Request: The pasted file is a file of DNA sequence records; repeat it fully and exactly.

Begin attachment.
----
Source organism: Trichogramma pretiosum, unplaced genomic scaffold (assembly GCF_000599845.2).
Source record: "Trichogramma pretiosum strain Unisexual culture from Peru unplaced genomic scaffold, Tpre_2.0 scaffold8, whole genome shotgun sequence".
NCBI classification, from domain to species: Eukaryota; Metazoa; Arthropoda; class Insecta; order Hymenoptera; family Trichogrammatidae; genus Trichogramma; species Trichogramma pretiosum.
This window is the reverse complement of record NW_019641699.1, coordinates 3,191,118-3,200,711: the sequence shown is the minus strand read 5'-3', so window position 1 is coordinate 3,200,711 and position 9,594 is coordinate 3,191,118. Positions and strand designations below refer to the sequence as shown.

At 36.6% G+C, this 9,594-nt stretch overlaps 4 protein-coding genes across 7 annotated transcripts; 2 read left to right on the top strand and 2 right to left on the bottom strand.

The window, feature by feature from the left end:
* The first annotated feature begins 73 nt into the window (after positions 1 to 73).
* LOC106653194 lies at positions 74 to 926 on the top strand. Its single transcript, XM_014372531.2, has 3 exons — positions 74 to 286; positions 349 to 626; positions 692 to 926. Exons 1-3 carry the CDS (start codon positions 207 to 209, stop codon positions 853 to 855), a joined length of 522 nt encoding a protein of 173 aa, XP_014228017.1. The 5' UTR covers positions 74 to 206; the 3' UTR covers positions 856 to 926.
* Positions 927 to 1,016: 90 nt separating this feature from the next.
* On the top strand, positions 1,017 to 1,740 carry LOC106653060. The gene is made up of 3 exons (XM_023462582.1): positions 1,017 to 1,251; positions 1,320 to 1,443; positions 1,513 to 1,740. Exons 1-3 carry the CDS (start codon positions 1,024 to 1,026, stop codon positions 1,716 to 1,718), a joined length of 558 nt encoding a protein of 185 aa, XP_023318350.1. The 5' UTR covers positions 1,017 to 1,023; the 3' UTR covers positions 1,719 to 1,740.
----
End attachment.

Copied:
Source organism: Trichogramma pretiosum, unplaced genomic scaffold (assembly GCF_000599845.2).
Source record: "Trichogramma pretiosum strain Unisexual culture from Peru unplaced genomic scaffold, Tpre_2.0 scaffold8, whole genome shotgun sequence".
NCBI classification, from domain to species: Eukaryota; Metazoa; Arthropoda; class Insecta; order Hymenoptera; family Trichogrammatidae; genus Trichogramma; species Trichogramma pretiosum.
This window is the reverse complement of record NW_019641699.1, coordinates 3,191,118-3,200,711: the sequence shown is the minus strand read 5'-3', so window position 1 is coordinate 3,200,711 and position 9,594 is coordinate 3,191,118. Positions and strand designations below refer to the sequence as shown.

At 36.6% G+C, this 9,594-nt stretch overlaps 4 protein-coding genes across 7 annotated transcripts; 2 read left to right on the top strand and 2 right to left on the bottom strand.

The window, feature by feature from the left end:
* The first annotated feature begins 73 nt into the window (after positions 1 to 73).
* LOC106653194 lies at positions 74 to 926 on the top strand. Its single transcript, XM_014372531.2, has 3 exons — positions 74 to 286; positions 349 to 626; positions 692 to 926. Exons 1-3 carry the CDS (start codon positions 207 to 209, stop codon positions 853 to 855), a joined length of 522 nt encoding a protein of 173 aa, XP_014228017.1. The 5' UTR covers positions 74 to 206; the 3' UTR covers positions 856 to 926.
* Positions 927 to 1,016: 90 nt separating this feature from the next.
* On the top strand, positions 1,017 to 1,740 carry LOC106653060. The gene is made up of 3 exons (XM_023462582.1): positions 1,017 to 1,251; positions 1,320 to 1,443; positions 1,513 to 1,740. Exons 1-3 carry the CDS (start codon positions 1,024 to 1,026, stop codon positions 1,716 to 1,718), a joined length of 558 nt encoding a protein of 185 aa, XP_023318350.1. The 5' UTR covers positions 1,017 to 1,023; the 3' UTR covers positions 1,719 to 1,740.